» TAGZyme
 

TAGZyme

 

The TAGZyme System has the potential of forming the backbone in a combined IMAC purification/TAGZyme strategy for the efficient production of highly purified, homogeneous protein. 

 

Information and manuals on the TAGZyme system are available at the Qiagen website.

 

SELECT HERE to see a graphic presentation of the TAGZyme system (requires Flash player).


Overview:
The TAGZyme System is an efficient and specific method for complete removal of N-terminal his-tags by use of exopeptidases. The method is based on the use of dipeptidyl aminopeptidase I (DAPase) alone or in combination with glutamine cyclotransferase (Qcyclase) and pyroglutamyl aminopeptidase (pGAPase). These enzymes all have the ability to bind to IMAC matrices through an engineered his-tag in recombinant forms.This feature has been utilised in the design of a simple process consisting of aminopeptidase cleavage and subtractive IMAC purification. The system has the potential of forming the backbone in a combined IMAC/TAGZyme strategy for the efficient production of highly purified and homogeneous recombinant proteins.

 

 

Advantages:

  • Complete removal of N-terminal polyhistidine purification tags (his-tags) without the risk of proteolytic degradation of the target protein due to application of exopeptidases.
  • Possibility of developing standard method for purification of pharmaceutical proteins which is scalable from R&D to production.
  • Very simple method which are competitively priced.

But also:

  • The method is using Ni2+/Zn2+-binding enzymes, which enables simultaneous removal of processing enzymes and residual contaminants by subtractive IMAC.
  • Tag encoding sequences can be optimized for efficient protein expression.
  • Short reaction times and use of mild conditions.
  • The combined IMAC/TAGZyme strategy can substitute the use of MAb-affinity chromatography.

Background:
During the past few years, a number of affinity purification tag systems have been developed to facilitate and standardize purification of recombinant proteins. In these systems, a terminal polypeptide for protein tag with binding specificity suitable for affinity purification is fused to the protein of interest, most frequently to the N-terminus.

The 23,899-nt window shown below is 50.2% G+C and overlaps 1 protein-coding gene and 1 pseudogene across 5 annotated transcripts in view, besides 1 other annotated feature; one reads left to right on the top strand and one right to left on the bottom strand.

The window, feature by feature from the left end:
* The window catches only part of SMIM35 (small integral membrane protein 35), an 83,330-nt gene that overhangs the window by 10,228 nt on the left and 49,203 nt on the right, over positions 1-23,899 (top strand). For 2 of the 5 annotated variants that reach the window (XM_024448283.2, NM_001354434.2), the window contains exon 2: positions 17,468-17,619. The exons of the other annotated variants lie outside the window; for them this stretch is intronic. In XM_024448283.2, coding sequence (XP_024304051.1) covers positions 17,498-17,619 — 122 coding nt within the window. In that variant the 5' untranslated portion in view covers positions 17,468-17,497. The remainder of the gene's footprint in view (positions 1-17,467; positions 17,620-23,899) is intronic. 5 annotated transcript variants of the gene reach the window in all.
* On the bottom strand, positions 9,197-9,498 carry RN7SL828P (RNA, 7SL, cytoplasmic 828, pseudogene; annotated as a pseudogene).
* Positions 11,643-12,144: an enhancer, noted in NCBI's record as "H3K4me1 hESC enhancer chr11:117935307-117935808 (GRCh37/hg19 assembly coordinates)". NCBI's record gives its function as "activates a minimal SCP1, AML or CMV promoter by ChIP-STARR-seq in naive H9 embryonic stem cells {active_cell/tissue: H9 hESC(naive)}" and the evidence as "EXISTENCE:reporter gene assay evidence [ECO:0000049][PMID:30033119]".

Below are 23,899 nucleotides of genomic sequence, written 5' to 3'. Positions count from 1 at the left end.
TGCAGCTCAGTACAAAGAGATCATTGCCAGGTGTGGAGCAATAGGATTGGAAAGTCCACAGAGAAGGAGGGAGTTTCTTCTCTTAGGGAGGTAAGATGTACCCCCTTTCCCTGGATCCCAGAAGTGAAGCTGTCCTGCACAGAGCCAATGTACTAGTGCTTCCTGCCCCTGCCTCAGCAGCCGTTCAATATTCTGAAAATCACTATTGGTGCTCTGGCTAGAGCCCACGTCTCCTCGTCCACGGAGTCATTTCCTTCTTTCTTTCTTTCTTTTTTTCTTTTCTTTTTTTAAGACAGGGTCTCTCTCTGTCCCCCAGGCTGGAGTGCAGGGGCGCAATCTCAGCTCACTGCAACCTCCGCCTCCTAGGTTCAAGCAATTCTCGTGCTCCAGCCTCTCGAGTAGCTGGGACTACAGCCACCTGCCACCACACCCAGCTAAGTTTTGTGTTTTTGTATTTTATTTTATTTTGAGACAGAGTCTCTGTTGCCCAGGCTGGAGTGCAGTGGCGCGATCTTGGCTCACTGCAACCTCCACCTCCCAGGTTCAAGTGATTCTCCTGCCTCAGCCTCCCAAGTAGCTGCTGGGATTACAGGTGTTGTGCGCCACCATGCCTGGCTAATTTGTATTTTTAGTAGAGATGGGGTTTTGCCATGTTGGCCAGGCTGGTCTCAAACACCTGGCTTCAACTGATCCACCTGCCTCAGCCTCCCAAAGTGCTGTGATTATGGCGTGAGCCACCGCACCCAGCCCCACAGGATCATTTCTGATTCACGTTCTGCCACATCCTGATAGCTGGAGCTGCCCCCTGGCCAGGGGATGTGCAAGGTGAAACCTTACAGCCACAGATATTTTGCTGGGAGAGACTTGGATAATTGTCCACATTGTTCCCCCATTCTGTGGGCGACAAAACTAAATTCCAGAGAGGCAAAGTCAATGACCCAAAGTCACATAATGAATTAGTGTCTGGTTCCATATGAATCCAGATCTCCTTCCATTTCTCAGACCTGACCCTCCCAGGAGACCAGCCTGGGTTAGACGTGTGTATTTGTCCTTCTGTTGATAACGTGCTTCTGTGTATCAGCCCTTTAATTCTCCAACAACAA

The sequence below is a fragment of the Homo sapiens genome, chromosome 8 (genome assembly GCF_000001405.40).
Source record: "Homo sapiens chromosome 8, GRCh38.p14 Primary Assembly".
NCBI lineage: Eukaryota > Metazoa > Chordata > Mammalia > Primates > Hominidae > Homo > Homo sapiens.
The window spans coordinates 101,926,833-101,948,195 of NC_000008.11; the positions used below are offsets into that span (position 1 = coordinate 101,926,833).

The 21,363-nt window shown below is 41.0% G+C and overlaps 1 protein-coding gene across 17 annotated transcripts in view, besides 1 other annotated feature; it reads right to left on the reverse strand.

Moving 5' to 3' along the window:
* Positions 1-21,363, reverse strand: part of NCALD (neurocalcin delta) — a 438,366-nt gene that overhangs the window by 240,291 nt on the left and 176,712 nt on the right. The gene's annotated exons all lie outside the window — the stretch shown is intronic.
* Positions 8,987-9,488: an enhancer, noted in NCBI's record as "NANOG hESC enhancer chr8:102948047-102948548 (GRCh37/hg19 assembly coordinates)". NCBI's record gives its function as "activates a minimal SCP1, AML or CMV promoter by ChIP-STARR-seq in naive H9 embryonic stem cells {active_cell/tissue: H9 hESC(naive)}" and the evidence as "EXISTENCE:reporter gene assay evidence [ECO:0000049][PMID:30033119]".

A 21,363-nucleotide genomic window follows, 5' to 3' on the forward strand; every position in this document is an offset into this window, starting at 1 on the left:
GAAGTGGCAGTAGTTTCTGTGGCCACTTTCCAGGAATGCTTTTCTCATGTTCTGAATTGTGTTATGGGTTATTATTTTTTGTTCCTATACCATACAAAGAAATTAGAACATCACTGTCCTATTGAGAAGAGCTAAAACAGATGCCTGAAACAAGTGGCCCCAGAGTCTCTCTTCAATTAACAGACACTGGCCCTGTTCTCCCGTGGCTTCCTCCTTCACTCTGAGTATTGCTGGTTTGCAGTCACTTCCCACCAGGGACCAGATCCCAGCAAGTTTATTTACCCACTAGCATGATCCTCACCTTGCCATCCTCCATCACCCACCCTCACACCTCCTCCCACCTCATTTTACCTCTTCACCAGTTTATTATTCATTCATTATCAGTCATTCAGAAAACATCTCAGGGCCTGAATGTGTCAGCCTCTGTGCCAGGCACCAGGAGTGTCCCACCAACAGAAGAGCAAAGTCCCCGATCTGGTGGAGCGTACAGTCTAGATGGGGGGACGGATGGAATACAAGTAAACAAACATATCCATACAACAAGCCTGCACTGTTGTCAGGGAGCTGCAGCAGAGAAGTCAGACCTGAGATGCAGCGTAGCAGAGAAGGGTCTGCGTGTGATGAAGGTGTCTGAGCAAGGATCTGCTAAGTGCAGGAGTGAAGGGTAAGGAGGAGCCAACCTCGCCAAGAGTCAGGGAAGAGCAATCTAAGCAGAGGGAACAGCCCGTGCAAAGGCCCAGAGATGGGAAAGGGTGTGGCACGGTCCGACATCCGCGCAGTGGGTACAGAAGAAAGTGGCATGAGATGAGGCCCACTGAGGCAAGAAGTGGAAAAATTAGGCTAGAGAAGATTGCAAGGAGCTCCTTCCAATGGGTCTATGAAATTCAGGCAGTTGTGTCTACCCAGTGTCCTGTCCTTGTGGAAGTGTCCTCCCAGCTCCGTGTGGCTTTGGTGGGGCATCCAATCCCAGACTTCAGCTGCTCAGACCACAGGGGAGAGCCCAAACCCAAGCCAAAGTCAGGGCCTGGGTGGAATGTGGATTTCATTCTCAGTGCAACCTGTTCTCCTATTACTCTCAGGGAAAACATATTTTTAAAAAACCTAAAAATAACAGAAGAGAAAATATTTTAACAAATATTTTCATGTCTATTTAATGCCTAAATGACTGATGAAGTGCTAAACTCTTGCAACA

The addition of a histidine-rich peptide tag (polyhistidine tag; his-tag) to the target protein is a simple and well established approach for generating a novel binding specificity. This makes one-step purification possible when using immobilized metal affinity chromatography (IMAC). IMAC matrices hold a number of advantages including high protein binding capacity and ligand stability, low costs and the use of mild elution conditions. Furthermore, because of their chemical nature, IMAC matrices can easily be sanitized and regenerated making them suitable for large scale applications.

 

For some applications of the purified proteins, it is not necessary to remove the his-tag. However, when the recombinant protein is intended for structural/physiological studies or pharmaceutical use, it is important to remove the his-tag to obtain the protein with the correct amino acid sequence, thus avoiding unpredictable properties. One way of removing his-tags is by use of a chemical cleavage reagent. This method has several drawbacks, including protein-destroying conditions, and the use of toxic chemicals.

 

Another approach is to use endoproteases which mainly recognize specific sequences, e.g. coagulation factor Xa, thrombin, TEV protease, Prescission or enterokinase (see a recent review on affinity tags and tag removal strategies here: Arnau et al. 2006). These enzymes, however, are often ineffective because the cleavage rate is affected by the accessibility of the cleavage site and of the amino acid sequence adjacent to it. Furthermore, the use of endoproteases may result in undesirable internal cleavage of the protein due to the presence of internal non-canonical cleavage sites.

 

Our TAGZyme System have been developed to overcome these problems...